South Korean investigators revealed this morning that they detected over 90 attempts to hack the email accounts of various state officials, of which 56 were successful.
State prosecutors say they are sure that North Korea was behind the attacks. Officials claim the hackers used the same techniques they employed in similar attacks they carried out against South Korean officials back in 2014.
Hacker used spear-phishing emails and 27 phishing sites
According to details released to the South Korean press, the investigators discovered 27 phishing sites that the attackers had used to lure officials and collect their login credentials for various email services.
Officials explain they took down the phishing sites with the help of local Internet service providers.
The hackers supposedly used spear-phishing disguised as emails coming from fellow workers asking for access to critical information.
Attackers targeted South Korean diplomats, security officials, and journalists attached to various state agencies.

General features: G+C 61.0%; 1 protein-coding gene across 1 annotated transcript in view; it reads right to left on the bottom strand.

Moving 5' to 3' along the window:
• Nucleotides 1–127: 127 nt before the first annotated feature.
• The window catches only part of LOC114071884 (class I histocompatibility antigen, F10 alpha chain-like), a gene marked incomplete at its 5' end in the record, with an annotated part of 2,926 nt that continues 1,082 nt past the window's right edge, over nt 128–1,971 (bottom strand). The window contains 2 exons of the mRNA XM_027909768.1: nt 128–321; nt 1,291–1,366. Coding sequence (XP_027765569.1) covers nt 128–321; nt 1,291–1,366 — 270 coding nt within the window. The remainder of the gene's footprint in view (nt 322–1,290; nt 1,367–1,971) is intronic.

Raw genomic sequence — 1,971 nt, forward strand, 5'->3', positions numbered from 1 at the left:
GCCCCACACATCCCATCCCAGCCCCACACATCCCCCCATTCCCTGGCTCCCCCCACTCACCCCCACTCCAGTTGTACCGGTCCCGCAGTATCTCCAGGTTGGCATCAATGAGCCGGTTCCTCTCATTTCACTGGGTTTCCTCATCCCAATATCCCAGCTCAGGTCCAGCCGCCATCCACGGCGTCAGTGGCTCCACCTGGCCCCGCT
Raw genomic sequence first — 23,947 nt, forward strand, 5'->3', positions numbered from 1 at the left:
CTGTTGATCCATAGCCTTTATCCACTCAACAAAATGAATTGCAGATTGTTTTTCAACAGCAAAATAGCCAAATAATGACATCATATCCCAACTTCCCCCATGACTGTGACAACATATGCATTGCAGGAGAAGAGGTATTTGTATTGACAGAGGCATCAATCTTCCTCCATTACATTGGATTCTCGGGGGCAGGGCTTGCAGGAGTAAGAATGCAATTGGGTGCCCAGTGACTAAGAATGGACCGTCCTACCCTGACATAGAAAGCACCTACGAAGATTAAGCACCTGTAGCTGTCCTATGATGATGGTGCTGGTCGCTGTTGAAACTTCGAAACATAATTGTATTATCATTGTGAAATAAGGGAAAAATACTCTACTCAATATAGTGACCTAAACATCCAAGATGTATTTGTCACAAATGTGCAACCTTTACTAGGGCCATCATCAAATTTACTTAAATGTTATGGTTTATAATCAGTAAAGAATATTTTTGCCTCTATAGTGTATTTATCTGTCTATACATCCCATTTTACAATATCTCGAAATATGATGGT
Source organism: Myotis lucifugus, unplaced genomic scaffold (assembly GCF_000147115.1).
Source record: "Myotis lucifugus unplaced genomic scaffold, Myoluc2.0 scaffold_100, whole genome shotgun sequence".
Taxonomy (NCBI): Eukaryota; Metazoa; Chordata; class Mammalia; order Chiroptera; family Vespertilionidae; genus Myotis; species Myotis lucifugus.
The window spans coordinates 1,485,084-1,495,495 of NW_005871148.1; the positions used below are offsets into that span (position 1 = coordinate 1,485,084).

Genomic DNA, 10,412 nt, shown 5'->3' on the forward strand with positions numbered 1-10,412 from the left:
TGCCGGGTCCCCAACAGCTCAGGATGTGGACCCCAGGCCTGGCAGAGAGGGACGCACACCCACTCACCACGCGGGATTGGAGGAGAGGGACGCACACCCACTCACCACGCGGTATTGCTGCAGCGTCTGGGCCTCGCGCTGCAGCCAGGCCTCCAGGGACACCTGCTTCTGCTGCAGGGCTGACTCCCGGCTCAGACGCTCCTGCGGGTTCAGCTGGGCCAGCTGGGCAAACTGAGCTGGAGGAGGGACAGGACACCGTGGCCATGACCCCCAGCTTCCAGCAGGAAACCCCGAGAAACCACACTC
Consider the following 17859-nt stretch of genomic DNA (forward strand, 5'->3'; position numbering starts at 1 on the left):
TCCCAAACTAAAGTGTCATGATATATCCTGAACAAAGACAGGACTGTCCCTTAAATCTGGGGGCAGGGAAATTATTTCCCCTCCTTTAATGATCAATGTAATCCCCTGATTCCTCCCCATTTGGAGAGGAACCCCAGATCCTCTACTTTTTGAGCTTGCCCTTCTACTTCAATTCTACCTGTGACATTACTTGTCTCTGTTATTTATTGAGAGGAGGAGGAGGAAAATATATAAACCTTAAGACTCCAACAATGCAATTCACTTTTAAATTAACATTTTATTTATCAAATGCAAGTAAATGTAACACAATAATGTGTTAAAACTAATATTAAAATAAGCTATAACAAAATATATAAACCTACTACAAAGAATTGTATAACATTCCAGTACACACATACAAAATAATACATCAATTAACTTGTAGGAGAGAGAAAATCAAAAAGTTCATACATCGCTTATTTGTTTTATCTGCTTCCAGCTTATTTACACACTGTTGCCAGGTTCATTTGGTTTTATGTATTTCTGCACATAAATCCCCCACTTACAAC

“It is important (for government officials) to refrain from using private email accounts for official work, and they should frequently change their email passwords,” a prosecution official said in a press conference, as reported by Yonhap News. “When officials carry out important tasks, it is desirable for them to take some security steps such as temporarily shutting down the internet.”
South Korea accused North Korea of hacking last week as well
This is the second cyber-incident South Korean authorities have pinned on the North in less than seven days. Last week, officials revealed that North Korean hackers had breached and stolen data from the InterPark online shopping portal.
The hackers tried to blackmail the online retailer for $2.66 million, threatening that, otherwise, they would leak the personal details of over 10 million shoppers.
This attack happened in May, and officials said they found details like IP addresses, hacking techniques, and language in the ransom emails that were specific to North Korea’s hacking units.